The West

How close the US came to nuclear disaster
How close the US came to nuclear disaster

More chilling details have emerged about a US atom bomb that nearly exploded in 1961 over North Carolina.

Declassified documents revealed that the US came perilously close to a world changing incident which would have left large parts of the country devastated for years.

The bomb would have been 260 times more powerful than the device that devastated Hiroshima, according to a declassified document.

The incident happened when two Mark 39 hydrogen bombs were accidentally dropped over Goldsboro, North Carolina, after a B-52 bomber broke up in midair.

And all that seemed to be between the atom bombs and disaster was a small low-voltage switch.

One of the two bombs carried by the B-52 bomber had been set to "armed" when it hit the ground.

The new report, released by the National Security Archive, said that if the switch had not been damaged during the crash it could have been disasterous.

A family sustained injuries when the unexplained explosion tore through their backyard. They were treated for minor injuries by a doctor at his house, before returning to their home to find a 15-metre crater.

They soon discovered it was an atomic bomb.

The Guardian newspaper reported in September last year z document, obtained by investigative journalist Eric Schlosser under the Freedom of Information Act, gave conclusive evidence that the United States came close to a disaster in January 1961.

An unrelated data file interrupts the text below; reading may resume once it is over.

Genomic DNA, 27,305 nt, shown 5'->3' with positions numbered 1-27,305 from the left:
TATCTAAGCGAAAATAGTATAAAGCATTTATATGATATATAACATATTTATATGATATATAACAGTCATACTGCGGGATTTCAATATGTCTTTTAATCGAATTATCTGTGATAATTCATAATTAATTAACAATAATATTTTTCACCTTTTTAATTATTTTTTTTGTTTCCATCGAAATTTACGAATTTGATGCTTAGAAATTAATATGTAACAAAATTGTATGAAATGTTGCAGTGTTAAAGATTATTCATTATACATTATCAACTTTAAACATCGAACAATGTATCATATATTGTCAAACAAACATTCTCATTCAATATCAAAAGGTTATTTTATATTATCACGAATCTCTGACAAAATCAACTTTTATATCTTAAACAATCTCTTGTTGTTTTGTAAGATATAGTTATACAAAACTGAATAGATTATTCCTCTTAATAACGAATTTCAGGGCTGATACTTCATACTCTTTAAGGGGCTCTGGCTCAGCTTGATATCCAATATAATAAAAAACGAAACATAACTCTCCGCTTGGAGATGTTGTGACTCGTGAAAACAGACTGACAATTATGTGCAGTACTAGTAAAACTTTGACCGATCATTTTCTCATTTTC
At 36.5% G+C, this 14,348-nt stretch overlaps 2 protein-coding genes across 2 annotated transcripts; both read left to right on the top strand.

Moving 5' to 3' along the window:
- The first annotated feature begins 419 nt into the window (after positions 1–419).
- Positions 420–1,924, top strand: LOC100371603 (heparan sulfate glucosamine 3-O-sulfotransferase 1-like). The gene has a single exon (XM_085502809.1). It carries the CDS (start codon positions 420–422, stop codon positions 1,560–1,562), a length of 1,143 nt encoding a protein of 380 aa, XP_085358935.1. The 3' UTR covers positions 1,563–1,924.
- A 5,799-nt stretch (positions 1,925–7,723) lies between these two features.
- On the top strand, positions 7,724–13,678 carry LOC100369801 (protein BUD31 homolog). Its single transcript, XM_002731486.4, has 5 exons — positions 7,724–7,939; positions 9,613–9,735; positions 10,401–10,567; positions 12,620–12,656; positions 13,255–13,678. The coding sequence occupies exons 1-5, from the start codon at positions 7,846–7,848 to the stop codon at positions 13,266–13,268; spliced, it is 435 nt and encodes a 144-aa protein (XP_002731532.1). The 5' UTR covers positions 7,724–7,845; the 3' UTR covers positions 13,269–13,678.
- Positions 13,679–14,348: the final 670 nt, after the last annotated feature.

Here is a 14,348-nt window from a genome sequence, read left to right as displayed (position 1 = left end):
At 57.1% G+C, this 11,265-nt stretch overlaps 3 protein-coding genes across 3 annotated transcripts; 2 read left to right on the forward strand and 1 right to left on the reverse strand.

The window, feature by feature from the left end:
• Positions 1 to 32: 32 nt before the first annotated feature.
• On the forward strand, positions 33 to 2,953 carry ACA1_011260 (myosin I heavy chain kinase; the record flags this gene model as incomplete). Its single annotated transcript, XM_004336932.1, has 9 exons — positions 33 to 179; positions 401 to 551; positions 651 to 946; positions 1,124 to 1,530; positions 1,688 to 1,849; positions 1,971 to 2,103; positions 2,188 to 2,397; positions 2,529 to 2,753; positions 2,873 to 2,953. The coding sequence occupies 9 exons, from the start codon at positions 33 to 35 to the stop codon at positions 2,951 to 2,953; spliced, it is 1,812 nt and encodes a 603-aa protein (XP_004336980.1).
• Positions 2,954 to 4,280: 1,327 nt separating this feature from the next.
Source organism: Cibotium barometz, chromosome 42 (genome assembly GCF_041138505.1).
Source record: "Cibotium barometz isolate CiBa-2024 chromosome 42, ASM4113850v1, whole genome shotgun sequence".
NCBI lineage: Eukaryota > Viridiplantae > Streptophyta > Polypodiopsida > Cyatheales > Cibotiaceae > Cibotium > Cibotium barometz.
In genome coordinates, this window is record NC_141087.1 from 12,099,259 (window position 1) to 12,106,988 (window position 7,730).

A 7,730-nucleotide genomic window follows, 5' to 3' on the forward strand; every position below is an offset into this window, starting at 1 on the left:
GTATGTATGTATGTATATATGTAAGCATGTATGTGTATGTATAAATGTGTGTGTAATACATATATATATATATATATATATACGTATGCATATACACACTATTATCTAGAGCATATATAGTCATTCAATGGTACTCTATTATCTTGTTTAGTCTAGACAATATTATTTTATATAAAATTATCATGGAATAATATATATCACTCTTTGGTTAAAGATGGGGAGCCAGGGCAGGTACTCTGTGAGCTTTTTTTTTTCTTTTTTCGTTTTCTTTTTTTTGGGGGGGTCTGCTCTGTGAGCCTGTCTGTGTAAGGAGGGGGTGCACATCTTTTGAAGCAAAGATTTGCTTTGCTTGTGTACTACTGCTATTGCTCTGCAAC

There had been persistent speculation about how serious the incident was and the US government had repeatedly denied its nuclear arsenal put Americans' lives at risk through safety flaws.

Fallout could have spread over Washington, Baltimore, Philadelphia and even New York City, the paper said, threatening the lives of millions of people.

Eric Schlosser wrote about the "Goldsboro incident" in a book Command and Control. Photo: Getty Images

The details described in Schlosser's report were echoed in the newly released documents by Bill Burr of the National Security Archives.

“The report implied that because Weapon 2 landed in a free-fall, without the parachute operating, the timer did not initiate the bomb’s high voltage battery (“trajectory arming”), a step in the arming sequence,” Burr wrote.

“For Weapon 2, the Arm/Safe switch was in the “safe” position, yet it was virtually armed because the impact shock had rotated the indicator drum to the “armed” position. But the shock also damaged the switch contacts, which had to be intact for the weapon to detonate.”

Burr concluded:

“Perhaps this is what Secretary of Defence Robert McNamara had in mind, a few years later, when he observed that, ‘by the slightest margin of chance, literally the failure of two wires to cross, a nuclear explosion was averted.’”

Parker Jones, a senior engineer in the Sandia National Laboratories responsible for the mechanical safety of nuclear weapons, concluded in a document released last year that "one simple, dynamo-technology, low-voltage switch stood between the United States and a major catastrophe."

Jones' report, titled "Goldsboro Revisited or: How I Learned to Mistrust the H-Bomb," was written eight years after the accident in which one hydrogen bomb fell into a field near Faro, North Carolina, and the other into a meadow.

He found that three of four safety mechanisms designed to prevent unintended detonation failed to operate properly in the Faro bomb.

When the bomb hit the ground, a firing signal was sent to the nuclear core of the device and it was only the final, highly vulnerable switch that averted a disaster.

"The MK 39 Mod 2 bomb did not possess adequate safety for the airborne alert role in the B-52," Jones concluded.

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